(Family Features) Hitting the open road continues to be an increasingly popular vacation option for families. As spring approaches, the idea of exploring the country in full bloom encourages many families to begin planning an RV travel adventure.
With more than 18,000 RV campgrounds across the United States spanning everything from vineyards to beaches to mountains, there's something for nearly everyone. There are also campgrounds that cater to certain lifestyles, like family-friendly, rustic or lux, for the ultimate adventure that fits your personality.
Travel expert Misty Wells believes living the outdoor life helps her keep a healthy connection with her two children. From fishing to paddleboarding to kayaking, Wells and her family do it all. For travelers looking to experience the outdoors, she offers these tips:
- Decide on the best model. One of the biggest decisions is what type of RV works best for your family. If you’re not sure where to start, begin with a list of must haves. Consider sleeping areas, number of bathrooms and space to haul larger toys like four-wheelers. Knowing what features are essential and having a good idea of the nice-to-haves, too, can help you narrow your options.
- Rent first. Renting is a good way to test different models and discover what features and layouts work best for your family. More than 460 national chain outlets and local RV dealerships rent RVs, including state-of-the-art, late-model-year units. A growing number of campgrounds offer on-site RV rentals, as well.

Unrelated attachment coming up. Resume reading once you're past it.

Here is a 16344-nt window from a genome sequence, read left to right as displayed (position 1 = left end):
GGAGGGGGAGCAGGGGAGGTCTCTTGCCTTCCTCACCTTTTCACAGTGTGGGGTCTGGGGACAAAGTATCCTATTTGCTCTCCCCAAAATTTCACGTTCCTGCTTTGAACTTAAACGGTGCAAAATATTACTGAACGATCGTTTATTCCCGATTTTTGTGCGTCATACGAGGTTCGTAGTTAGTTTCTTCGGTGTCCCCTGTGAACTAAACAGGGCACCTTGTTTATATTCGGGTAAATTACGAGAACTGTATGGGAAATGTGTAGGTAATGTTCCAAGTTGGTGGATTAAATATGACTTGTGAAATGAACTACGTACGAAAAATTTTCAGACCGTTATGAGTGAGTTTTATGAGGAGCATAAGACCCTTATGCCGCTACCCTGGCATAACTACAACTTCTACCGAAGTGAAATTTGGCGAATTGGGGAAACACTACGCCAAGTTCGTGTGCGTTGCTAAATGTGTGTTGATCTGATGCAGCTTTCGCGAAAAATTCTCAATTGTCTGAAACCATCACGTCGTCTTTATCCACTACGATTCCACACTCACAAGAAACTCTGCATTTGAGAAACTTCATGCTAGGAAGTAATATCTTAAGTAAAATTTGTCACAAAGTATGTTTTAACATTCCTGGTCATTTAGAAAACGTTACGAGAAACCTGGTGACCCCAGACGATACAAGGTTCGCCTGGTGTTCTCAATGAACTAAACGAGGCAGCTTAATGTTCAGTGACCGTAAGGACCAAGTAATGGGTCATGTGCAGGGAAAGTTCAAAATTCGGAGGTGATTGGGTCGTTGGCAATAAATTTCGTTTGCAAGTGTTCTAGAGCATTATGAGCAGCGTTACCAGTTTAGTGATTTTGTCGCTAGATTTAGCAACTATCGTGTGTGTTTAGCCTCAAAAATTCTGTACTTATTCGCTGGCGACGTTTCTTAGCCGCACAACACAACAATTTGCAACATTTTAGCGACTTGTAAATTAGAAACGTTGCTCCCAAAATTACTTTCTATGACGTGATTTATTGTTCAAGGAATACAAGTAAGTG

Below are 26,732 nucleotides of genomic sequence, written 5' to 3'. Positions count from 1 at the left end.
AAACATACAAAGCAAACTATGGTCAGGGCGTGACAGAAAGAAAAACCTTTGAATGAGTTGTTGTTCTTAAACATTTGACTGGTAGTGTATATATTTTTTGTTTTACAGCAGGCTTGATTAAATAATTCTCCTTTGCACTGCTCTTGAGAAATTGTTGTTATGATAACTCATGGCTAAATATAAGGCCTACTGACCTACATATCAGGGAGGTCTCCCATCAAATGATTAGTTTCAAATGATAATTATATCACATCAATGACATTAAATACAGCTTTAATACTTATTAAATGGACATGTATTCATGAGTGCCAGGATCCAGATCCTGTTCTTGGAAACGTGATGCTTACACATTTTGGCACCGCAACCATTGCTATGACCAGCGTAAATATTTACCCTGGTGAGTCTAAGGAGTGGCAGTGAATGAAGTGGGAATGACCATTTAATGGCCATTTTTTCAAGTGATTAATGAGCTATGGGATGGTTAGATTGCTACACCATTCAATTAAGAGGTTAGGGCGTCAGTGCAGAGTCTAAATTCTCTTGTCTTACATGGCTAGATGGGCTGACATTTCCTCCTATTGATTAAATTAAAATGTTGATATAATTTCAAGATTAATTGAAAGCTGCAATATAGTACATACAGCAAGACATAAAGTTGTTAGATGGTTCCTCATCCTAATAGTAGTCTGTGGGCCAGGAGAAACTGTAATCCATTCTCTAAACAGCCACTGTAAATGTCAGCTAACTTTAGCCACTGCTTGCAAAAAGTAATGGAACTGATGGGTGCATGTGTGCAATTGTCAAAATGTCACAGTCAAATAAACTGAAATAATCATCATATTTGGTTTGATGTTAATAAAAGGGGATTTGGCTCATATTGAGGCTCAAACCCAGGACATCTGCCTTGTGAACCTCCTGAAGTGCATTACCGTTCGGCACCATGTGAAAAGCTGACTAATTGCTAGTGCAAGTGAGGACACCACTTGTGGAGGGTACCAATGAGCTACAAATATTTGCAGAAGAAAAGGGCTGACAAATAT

- Stay close. There are few better places than local campgrounds to talk to your neighbors about their RVs. Ask about the features and brands they like, what they’d do differently and what tips they have for someone new to the RV scene.
- Take a short trip. Think of your first outing as a trial run. Try a weekend away before diving into a longer vacation. This can let you figure out what you might want to do differently on a longer jaunt far from home. It’s a good way to test your supplies and see what should be added or left behind. It’s also a good way to get comfortable with the controls and operations so you can spend your first extended trip simply enjoying the experience.
- Consider practical factors. One of the most important decisions is where you’ll store your RV when it’s not in use. It’s a big investment, so protecting it from the elements and vandals is a priority. Common options are local campgrounds, an RV storage unit or even in your garage. Be sure to weigh considerations like price, security and accessibility for each option before making a final decision.
To take the first step toward your family’s RV adventure, visit GoRVing.com.